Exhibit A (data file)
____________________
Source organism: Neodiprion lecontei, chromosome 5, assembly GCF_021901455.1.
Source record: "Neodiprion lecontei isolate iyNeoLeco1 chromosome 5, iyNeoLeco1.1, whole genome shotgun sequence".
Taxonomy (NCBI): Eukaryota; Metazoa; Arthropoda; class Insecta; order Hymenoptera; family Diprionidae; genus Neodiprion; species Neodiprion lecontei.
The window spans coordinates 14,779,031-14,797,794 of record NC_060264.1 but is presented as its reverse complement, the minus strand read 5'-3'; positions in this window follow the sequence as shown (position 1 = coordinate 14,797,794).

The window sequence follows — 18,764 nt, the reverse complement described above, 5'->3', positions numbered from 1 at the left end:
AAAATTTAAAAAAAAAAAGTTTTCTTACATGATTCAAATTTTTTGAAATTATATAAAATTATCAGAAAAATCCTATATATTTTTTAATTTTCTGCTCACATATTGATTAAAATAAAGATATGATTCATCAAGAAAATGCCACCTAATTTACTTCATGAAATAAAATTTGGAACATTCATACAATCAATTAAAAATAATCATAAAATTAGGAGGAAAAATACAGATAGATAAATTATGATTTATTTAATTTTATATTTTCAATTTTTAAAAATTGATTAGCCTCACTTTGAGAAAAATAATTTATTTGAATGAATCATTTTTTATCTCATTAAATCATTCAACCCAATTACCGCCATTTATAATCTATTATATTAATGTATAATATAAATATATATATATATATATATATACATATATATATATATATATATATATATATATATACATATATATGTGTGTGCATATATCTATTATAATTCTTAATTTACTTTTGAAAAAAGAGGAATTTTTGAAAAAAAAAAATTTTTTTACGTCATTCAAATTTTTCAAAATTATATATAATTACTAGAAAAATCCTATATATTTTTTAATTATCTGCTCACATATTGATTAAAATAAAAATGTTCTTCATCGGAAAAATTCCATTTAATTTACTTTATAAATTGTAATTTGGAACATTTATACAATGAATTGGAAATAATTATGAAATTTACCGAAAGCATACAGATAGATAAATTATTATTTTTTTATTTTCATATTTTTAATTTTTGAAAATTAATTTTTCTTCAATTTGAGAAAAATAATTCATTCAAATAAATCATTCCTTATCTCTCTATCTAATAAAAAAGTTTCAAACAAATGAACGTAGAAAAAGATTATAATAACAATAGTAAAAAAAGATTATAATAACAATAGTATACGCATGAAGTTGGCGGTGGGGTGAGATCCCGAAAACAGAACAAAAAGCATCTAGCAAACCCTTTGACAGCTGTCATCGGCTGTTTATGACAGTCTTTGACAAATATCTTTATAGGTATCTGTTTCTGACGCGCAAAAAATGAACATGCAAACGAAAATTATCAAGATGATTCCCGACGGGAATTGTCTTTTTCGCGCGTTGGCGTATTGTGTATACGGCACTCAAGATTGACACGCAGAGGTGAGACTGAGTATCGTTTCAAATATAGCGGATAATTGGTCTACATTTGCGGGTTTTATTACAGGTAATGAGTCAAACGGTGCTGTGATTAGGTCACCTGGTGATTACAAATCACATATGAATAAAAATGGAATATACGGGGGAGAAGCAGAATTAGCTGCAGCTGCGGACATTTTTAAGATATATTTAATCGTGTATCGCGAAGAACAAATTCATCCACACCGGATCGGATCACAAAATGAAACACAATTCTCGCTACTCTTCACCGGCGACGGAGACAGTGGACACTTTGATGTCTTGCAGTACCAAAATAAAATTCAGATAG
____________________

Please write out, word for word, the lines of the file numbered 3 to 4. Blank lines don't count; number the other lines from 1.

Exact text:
Taxonomy (NCBI): Eukaryota; Metazoa; Arthropoda; class Insecta; order Hymenoptera; family Diprionidae; genus Neodiprion; species Neodiprion lecontei.
The window spans coordinates 14,779,031-14,797,794 of record NC_060264.1 but is presented as its reverse complement, the minus strand read 5'-3'; positions in this window follow the sequence as shown (position 1 = coordinate 14,797,794).